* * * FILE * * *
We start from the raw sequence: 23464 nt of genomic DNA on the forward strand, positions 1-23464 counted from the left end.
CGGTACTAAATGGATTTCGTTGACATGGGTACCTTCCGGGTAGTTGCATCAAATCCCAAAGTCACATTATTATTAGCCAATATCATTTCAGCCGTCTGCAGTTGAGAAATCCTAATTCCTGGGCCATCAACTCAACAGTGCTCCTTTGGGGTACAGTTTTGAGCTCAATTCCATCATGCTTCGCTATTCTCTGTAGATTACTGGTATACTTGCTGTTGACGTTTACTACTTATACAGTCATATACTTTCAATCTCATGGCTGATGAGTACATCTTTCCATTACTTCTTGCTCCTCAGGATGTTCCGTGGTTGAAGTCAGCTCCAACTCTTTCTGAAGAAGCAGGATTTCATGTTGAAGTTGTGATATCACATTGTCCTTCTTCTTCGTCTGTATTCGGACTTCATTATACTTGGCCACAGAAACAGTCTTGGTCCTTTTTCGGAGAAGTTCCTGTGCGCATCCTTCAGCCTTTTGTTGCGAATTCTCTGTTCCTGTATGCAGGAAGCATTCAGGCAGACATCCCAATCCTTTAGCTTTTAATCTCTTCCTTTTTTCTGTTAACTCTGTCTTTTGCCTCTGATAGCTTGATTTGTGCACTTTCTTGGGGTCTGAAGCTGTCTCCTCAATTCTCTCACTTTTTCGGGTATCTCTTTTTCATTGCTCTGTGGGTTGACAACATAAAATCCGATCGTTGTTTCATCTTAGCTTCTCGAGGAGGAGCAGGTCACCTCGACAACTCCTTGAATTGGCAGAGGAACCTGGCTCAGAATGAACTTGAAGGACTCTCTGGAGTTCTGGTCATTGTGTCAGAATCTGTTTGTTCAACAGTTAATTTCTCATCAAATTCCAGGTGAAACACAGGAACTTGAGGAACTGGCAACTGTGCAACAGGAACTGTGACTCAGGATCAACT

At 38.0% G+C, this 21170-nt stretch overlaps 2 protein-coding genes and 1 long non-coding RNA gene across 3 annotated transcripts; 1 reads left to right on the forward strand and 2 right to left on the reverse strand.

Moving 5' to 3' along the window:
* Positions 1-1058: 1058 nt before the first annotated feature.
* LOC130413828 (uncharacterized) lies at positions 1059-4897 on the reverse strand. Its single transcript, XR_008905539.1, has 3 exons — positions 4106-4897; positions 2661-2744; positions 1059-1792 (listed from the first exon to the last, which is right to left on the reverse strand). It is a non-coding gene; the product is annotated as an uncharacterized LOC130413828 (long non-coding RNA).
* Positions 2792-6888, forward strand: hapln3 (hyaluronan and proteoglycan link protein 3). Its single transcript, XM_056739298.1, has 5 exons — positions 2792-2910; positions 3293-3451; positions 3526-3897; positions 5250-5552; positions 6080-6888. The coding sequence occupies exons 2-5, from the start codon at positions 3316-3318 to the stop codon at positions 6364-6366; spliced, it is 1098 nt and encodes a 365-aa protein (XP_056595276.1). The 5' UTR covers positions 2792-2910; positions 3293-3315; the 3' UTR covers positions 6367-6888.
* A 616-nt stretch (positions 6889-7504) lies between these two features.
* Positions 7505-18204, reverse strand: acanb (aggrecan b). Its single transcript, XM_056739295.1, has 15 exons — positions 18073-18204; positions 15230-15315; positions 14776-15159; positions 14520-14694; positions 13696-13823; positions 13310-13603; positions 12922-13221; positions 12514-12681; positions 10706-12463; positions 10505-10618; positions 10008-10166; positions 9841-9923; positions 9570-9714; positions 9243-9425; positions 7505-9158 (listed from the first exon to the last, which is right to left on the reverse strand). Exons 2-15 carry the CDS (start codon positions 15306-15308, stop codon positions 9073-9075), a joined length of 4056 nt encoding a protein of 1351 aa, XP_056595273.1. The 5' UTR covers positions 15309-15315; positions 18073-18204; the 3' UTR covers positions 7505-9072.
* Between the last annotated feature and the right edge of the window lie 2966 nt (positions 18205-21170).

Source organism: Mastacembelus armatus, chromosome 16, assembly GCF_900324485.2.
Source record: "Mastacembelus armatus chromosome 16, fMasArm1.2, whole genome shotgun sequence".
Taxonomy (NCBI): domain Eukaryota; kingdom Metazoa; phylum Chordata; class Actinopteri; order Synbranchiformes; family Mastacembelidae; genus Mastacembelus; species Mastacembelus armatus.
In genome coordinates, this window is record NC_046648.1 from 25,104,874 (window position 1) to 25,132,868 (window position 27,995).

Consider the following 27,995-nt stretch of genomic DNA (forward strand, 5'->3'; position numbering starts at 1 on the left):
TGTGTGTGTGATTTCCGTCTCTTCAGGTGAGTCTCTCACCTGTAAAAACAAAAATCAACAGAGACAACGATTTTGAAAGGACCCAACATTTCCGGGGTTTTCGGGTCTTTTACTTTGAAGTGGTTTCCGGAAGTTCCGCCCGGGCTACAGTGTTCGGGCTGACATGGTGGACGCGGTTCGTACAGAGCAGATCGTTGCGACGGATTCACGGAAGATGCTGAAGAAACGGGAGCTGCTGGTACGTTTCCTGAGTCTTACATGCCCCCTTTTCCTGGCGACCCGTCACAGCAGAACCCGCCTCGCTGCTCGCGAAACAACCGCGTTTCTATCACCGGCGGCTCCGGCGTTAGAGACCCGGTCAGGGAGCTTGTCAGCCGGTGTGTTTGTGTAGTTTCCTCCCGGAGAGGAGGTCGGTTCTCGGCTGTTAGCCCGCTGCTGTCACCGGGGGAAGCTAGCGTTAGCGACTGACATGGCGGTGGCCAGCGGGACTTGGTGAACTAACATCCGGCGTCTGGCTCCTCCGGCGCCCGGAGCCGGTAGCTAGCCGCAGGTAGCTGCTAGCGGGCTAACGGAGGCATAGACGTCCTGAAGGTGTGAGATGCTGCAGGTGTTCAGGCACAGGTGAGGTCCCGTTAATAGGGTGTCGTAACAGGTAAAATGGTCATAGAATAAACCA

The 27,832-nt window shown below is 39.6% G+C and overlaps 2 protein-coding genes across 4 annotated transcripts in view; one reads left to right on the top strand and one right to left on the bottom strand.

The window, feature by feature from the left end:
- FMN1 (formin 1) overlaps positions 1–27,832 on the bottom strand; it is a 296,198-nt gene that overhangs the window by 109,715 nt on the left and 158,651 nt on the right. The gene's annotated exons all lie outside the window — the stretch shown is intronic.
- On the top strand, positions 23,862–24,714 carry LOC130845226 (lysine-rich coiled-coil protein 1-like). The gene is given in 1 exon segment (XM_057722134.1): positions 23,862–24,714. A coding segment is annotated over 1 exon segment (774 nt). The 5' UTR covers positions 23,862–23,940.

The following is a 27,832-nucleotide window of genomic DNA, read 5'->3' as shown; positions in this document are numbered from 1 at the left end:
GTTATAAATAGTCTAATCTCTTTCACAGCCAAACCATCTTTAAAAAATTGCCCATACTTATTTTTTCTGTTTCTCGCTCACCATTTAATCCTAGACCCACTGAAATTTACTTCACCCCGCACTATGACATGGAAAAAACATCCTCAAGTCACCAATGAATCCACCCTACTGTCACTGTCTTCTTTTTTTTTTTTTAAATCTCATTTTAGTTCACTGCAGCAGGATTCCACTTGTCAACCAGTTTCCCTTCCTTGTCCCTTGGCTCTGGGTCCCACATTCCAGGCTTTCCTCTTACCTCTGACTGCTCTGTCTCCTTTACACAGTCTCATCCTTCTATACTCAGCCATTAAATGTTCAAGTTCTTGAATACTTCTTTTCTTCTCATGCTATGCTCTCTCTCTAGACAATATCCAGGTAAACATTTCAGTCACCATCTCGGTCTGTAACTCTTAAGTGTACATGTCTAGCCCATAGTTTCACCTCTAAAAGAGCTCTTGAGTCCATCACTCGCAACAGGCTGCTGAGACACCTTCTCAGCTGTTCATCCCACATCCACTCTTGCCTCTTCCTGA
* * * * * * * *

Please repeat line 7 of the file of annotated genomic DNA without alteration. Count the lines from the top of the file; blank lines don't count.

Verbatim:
* Positions 2792-6888, forward strand: hapln3 (hyaluronan and proteoglycan link protein 3). Its single transcript, XM_056739298.1, has 5 exons — positions 2792-2910; positions 3293-3451; positions 3526-3897; positions 5250-5552; positions 6080-6888. The coding sequence occupies exons 2-5, from the start codon at positions 3316-3318 to the stop codon at positions 6364-6366; spliced, it is 1098 nt and encodes a 365-aa protein (XP_056595276.1). The 5' UTR covers positions 2792-2910; positions 3293-3315; the 3' UTR covers positions 6367-6888.